The allium leafminer (ALM), Phytomyza gymnostoma (Loew) (Diptera: Agromyzidae), is an invasive fly species that was first recorded in the U.S. in Pennsylvania in 2015. The pest attacks onions, garlic, and leeks where the larvae (maggots) feed on plant tissue by mining the plant causing wilting and possible death. This new pest to the mid-Atlantic area is a long grey-black fly with a distinctive yellow or orange patch on the top of its head, yellow sides and “knees” (femur-tibia junction), and white halteres (knobs as second pair of wings). The larvae are a typical whitish maggot. Adult females repeatedly puncture leaves with their ovipositor, resulting in a line of small white dots. Leaves can be wavy, curled and distorted. Larvae mine leaves and move into bulbs and leaf sheathes where they pupate. This invasive pest was recorded in southwest Virginia in 2021 and has been found in Montgomery, Carroll, Botetourt, and Bedford Counties in Virginia. Please pass this information on to VCE personnel and Master Gardeners so that we can track the spread of this invasive pest in The Commonwealth. The photos below show the life stages of this pest. The egg laying scars (perfect line of tiny circle marks on stems) are telltale sign.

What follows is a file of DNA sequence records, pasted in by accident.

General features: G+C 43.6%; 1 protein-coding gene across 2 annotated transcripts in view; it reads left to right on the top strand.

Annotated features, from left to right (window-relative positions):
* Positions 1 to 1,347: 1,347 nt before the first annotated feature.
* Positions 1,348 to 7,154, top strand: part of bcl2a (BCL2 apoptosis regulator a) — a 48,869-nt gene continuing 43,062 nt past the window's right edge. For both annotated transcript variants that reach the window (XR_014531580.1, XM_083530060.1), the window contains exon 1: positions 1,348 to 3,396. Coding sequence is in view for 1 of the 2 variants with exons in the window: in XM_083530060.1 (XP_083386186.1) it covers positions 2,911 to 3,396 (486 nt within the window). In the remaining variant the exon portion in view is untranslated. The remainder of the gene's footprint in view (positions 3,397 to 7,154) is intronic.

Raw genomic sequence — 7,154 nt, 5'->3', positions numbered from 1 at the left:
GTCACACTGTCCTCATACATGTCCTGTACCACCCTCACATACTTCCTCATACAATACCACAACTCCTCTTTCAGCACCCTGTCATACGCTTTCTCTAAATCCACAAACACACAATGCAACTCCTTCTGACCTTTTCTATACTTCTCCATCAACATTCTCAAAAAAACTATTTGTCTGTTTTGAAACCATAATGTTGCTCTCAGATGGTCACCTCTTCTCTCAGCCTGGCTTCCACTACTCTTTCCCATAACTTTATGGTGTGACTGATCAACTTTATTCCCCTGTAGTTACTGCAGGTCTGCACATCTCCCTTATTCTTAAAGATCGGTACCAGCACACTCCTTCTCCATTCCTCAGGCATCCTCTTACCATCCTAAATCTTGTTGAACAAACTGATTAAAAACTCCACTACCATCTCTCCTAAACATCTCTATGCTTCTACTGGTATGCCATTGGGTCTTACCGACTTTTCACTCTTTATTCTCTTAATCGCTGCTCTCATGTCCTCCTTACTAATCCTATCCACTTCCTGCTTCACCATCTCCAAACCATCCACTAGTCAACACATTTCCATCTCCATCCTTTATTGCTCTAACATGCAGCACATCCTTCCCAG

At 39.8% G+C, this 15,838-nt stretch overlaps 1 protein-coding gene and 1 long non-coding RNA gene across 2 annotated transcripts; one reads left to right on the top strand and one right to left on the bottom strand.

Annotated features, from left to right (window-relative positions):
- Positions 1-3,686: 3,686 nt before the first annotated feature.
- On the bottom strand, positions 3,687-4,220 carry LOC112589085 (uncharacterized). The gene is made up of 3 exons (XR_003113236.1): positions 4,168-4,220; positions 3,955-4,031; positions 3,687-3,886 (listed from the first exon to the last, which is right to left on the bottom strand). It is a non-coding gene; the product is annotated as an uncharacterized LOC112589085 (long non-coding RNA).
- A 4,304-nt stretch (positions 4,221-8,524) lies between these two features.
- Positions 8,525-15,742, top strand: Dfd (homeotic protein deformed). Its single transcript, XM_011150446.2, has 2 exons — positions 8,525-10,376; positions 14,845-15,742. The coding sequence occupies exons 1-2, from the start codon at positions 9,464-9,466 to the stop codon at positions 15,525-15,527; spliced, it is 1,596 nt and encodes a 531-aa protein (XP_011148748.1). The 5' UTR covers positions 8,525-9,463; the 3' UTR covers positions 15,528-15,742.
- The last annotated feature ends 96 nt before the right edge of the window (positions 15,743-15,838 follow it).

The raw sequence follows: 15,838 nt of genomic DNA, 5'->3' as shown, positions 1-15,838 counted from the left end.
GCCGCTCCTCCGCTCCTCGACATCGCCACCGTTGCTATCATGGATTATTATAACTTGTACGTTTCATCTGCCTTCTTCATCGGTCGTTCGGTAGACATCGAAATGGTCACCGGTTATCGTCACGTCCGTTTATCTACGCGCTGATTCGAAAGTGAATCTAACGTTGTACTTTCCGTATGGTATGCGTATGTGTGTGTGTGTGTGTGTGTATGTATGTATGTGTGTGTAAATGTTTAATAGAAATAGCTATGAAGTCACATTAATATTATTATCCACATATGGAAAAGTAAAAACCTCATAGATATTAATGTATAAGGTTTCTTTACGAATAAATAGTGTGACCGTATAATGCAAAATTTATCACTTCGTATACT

Allium leafminer larva (photo by Sean Boyle, Virginia Tech)
Allium leafminer larva found in Blacksburg, VA in September 2021. (photo by Sean Boyle Virginia Tech)
Oviposition scars by allium leafminer. Photo by Tom Kuhar.

Control: Covering plants in April-May, or September-October, during the adult flights, can exclude the pest. A number of systemic and contact insecticides can provide effective control including neonicotinoids, diamides, spinosyns, and pyrethroids. Products registered for allium leafminer control include:

Mustang Maxx  2.88 to 4.0 fl oz/A           zeta-cypermethrin

Warrior 1.28 to 1.92 fl oz/A         lambda-cyhalothrin

Scorpion 35SL    8.75 to 10.5 fl oz/A         dinotefuran – soil

Scorpion 35SL    5.25 to 7.0 fl oz/A           dinotefuran – foliar

Venom 70SG      5.0 to 6.0 fl oz/A             dinotefuran – soil           

Venom 70SG      3.0 to 4.0 fl oz/A             dinotefuran – foliar        

Entrust SC (OMRI)           3.0 to 6.0 fl oz/A             spinosad           

Radiant SC          6.0 to 10.0 fl oz/A           spinetoram

Trigard 75WSP  2.66 oz/A           cyromazine

Exirel    13.5 to 20.5 fl oz/A         cyantraniliprole

Minecto Pro       7.0 to 10.0 fl oz/A           cyantraniliprole + abamectin

2022 Weed Management Field Day

Corn, Soybean, and Small Grains

June 14th, 2022

8:30 to 11:00am

Location: Southern Piedmont AREC. We will not be at the main station, but park directly in the field. Look for signs between Blackstone and the main station on Hwy 40/Darvills Road.

Google Maps link to field entrance: